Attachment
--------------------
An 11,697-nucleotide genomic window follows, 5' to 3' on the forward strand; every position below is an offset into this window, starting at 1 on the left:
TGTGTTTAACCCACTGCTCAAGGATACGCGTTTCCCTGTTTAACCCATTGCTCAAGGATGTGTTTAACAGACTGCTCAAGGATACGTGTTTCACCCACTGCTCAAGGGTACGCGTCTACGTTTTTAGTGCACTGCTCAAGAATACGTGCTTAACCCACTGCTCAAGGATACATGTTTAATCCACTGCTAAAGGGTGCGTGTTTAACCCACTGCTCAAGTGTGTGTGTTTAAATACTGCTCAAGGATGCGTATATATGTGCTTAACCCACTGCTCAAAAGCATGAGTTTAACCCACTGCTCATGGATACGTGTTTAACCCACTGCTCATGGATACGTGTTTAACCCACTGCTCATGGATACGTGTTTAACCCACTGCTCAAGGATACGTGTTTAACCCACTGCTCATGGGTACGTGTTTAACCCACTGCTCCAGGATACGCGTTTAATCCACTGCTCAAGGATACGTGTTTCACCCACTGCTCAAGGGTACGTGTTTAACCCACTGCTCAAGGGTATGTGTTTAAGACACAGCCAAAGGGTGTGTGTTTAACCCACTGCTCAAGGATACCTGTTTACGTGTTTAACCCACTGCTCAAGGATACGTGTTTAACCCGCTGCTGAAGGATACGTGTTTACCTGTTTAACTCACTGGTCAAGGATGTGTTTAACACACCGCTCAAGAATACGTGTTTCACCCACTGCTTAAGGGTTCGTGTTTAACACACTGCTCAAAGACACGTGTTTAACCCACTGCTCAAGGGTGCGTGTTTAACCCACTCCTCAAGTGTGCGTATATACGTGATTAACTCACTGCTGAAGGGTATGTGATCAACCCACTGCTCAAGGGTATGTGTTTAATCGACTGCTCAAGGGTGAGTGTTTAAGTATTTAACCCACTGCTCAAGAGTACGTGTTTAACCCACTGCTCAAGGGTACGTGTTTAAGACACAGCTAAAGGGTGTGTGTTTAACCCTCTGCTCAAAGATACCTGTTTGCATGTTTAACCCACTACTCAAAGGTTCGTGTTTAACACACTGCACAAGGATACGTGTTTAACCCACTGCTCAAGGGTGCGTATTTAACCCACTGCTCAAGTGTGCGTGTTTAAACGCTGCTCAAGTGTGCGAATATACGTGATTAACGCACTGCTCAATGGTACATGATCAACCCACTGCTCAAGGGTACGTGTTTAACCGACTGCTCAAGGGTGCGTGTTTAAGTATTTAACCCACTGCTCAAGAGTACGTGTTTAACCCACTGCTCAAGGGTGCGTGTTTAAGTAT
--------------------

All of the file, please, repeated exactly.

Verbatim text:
An 11,697-nucleotide genomic window follows, 5' to 3' on the forward strand; every position below is an offset into this window, starting at 1 on the left:
TGTGTTTAACCCACTGCTCAAGGATACGCGTTTCCCTGTTTAACCCATTGCTCAAGGATGTGTTTAACAGACTGCTCAAGGATACGTGTTTCACCCACTGCTCAAGGGTACGCGTCTACGTTTTTAGTGCACTGCTCAAGAATACGTGCTTAACCCACTGCTCAAGGATACATGTTTAATCCACTGCTAAAGGGTGCGTGTTTAACCCACTGCTCAAGTGTGTGTGTTTAAATACTGCTCAAGGATGCGTATATATGTGCTTAACCCACTGCTCAAAAGCATGAGTTTAACCCACTGCTCATGGATACGTGTTTAACCCACTGCTCATGGATACGTGTTTAACCCACTGCTCATGGATACGTGTTTAACCCACTGCTCAAGGATACGTGTTTAACCCACTGCTCATGGGTACGTGTTTAACCCACTGCTCCAGGATACGCGTTTAATCCACTGCTCAAGGATACGTGTTTCACCCACTGCTCAAGGGTACGTGTTTAACCCACTGCTCAAGGGTATGTGTTTAAGACACAGCCAAAGGGTGTGTGTTTAACCCACTGCTCAAGGATACCTGTTTACGTGTTTAACCCACTGCTCAAGGATACGTGTTTAACCCGCTGCTGAAGGATACGTGTTTACCTGTTTAACTCACTGGTCAAGGATGTGTTTAACACACCGCTCAAGAATACGTGTTTCACCCACTGCTTAAGGGTTCGTGTTTAACACACTGCTCAAAGACACGTGTTTAACCCACTGCTCAAGGGTGCGTGTTTAACCCACTCCTCAAGTGTGCGTATATACGTGATTAACTCACTGCTGAAGGGTATGTGATCAACCCACTGCTCAAGGGTATGTGTTTAATCGACTGCTCAAGGGTGAGTGTTTAAGTATTTAACCCACTGCTCAAGAGTACGTGTTTAACCCACTGCTCAAGGGTACGTGTTTAAGACACAGCTAAAGGGTGTGTGTTTAACCCTCTGCTCAAAGATACCTGTTTGCATGTTTAACCCACTACTCAAAGGTTCGTGTTTAACACACTGCACAAGGATACGTGTTTAACCCACTGCTCAAGGGTGCGTATTTAACCCACTGCTCAAGTGTGCGTGTTTAAACGCTGCTCAAGTGTGCGAATATACGTGATTAACGCACTGCTCAATGGTACATGATCAACCCACTGCTCAAGGGTACGTGTTTAACCGACTGCTCAAGGGTGCGTGTTTAAGTATTTAACCCACTGCTCAAGAGTACGTGTTTAACCCACTGCTCAAGGGTGCGTGTTTAAGTAT